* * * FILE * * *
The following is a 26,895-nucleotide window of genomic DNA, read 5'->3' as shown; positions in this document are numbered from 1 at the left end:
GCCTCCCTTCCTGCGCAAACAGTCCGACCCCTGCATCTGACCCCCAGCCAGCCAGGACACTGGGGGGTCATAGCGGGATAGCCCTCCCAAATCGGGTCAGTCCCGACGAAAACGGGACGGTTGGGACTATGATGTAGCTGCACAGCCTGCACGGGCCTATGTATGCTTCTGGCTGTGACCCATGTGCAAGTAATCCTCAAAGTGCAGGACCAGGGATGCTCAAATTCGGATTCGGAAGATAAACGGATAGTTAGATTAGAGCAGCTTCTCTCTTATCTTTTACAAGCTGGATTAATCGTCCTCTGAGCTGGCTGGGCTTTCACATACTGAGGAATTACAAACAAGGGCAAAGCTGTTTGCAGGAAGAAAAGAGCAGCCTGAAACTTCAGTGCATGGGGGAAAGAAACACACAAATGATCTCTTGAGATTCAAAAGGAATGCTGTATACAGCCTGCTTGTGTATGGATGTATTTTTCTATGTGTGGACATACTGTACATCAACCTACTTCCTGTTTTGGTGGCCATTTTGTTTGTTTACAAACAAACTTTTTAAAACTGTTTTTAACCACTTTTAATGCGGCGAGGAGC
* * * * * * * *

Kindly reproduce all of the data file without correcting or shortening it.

The following is a 26,895-nucleotide window of genomic DNA, read 5'->3' as shown; positions in this document are numbered from 1 at the left end:
GCCTCCCTTCCTGCGCAAACAGTCCGACCCCTGCATCTGACCCCCAGCCAGCCAGGACACTGGGGGGTCATAGCGGGATAGCCCTCCCAAATCGGGTCAGTCCCGACGAAAACGGGACGGTTGGGACTATGATGTAGCTGCACAGCCTGCACGGGCCTATGTATGCTTCTGGCTGTGACCCATGTGCAAGTAATCCTCAAAGTGCAGGACCAGGGATGCTCAAATTCGGATTCGGAAGATAAACGGATAGTTAGATTAGAGCAGCTTCTCTCTTATCTTTTACAAGCTGGATTAATCGTCCTCTGAGCTGGCTGGGCTTTCACATACTGAGGAATTACAAACAAGGGCAAAGCTGTTTGCAGGAAGAAAAGAGCAGCCTGAAACTTCAGTGCATGGGGGAAAGAAACACACAAATGATCTCTTGAGATTCAAAAGGAATGCTGTATACAGCCTGCTTGTGTATGGATGTATTTTTCTATGTGTGGACATACTGTACATCAACCTACTTCCTGTTTTGGTGGCCATTTTGTTTGTTTACAAACAAACTTTTTAAAACTGTTTTTAACCACTTTTAATGCGGCGAGGAGC